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Old 01-30-05, 10:43 PM   #1
CrimsonEclipse
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NVG's while riding.

Yeah, rehashing an old problem. off roading at night.
anyone here tried Night Vision Goggles?
Suggest any brands?

Either that or I have to have a heavy duty headlight system.

CE
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Old 01-30-05, 10:56 PM   #2
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I would think the tunnel vision effect would be reason enough not to use them
and the resolution of the display is marginal for trail trash and holes. You would be blinded by
any head or street lights and bloom would be a problem in the city. Maybe useful
on completely dead country roads or wide urban trails that are paved? Steve
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Old 01-30-05, 11:02 PM   #3
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forget functionality... I'm getting a neckache just thinking about wearing 'em for a couple of hours.

Aren't they a great deal heavier than a helmet lamp?
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Old 01-30-05, 11:28 PM   #4
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I don't think night vision goggles are fast enough plus you the perspective's all messed up.
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Old 01-31-05, 02:42 AM   #5
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NVG's totally throw off your depth perception riding with them would be a really bad idea. Along with being blinded by any lights that you may pass as mentioned earlier. Then again if you like sliding on your face at night, sounds like a plan.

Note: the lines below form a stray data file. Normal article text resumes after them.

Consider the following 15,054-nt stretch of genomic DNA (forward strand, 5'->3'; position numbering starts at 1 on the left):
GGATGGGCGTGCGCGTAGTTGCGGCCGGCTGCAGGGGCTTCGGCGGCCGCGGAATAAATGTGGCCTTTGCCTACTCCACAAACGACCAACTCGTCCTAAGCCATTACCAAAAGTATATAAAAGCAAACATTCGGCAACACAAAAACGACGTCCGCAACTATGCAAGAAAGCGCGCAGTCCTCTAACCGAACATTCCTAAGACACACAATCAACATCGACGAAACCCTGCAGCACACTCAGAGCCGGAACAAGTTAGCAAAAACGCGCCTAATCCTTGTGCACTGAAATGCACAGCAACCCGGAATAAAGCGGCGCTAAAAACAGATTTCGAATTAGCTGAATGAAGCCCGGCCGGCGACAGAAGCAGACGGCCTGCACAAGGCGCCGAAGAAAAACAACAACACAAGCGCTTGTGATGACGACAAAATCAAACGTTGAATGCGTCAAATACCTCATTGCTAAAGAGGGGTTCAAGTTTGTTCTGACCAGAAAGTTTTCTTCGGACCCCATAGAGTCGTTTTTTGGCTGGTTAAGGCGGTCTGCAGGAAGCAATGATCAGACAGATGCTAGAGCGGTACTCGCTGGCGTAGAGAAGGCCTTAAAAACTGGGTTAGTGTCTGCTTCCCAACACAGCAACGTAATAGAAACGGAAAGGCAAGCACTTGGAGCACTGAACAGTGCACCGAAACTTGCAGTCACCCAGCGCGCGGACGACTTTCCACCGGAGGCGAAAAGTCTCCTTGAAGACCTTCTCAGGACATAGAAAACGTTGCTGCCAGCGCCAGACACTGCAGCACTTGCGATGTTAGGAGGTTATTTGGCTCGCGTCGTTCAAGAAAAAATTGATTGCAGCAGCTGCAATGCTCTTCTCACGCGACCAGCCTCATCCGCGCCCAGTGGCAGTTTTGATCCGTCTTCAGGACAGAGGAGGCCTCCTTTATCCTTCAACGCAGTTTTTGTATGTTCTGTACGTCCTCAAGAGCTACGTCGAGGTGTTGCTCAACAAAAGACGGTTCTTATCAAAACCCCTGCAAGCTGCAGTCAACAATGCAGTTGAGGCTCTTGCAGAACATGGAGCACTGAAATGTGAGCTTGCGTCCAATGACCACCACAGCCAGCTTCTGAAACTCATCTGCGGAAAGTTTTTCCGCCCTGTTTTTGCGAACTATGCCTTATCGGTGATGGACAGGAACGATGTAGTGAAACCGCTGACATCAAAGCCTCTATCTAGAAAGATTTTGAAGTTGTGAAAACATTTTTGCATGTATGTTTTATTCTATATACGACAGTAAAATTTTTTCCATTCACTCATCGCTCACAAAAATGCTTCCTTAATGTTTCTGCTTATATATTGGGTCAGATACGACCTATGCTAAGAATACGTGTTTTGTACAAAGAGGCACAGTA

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Old 01-31-05, 03:30 AM   #6
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just get a bright headlight....
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Old 01-31-05, 04:13 AM   #7
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P---T does it again with the simple solution. Yay!

He's right. Do a search of these forums. There are several useful links, but you should do the work rather than me. The English seem to have a good handle on lighting on trails.
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Old 01-31-05, 06:47 AM   #8
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just get a bright headlight....
With my 12W HID with a 4 hour run time for under 300 bucks...I don't think you're going to find a better, cheaper solution. A good set of goggles can run well over the 1k mark.
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Old 01-31-05, 08:46 AM   #9
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Originally Posted by slvoid
I don't think night vision goggles are fast enough plus you the perspective's all messed up.
U.S. Army helicopter pilots fly with them at night, nap of the earth. Like looking through a couple of paper towel tubes. Just get a bright light.
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Old 01-31-05, 09:35 AM   #10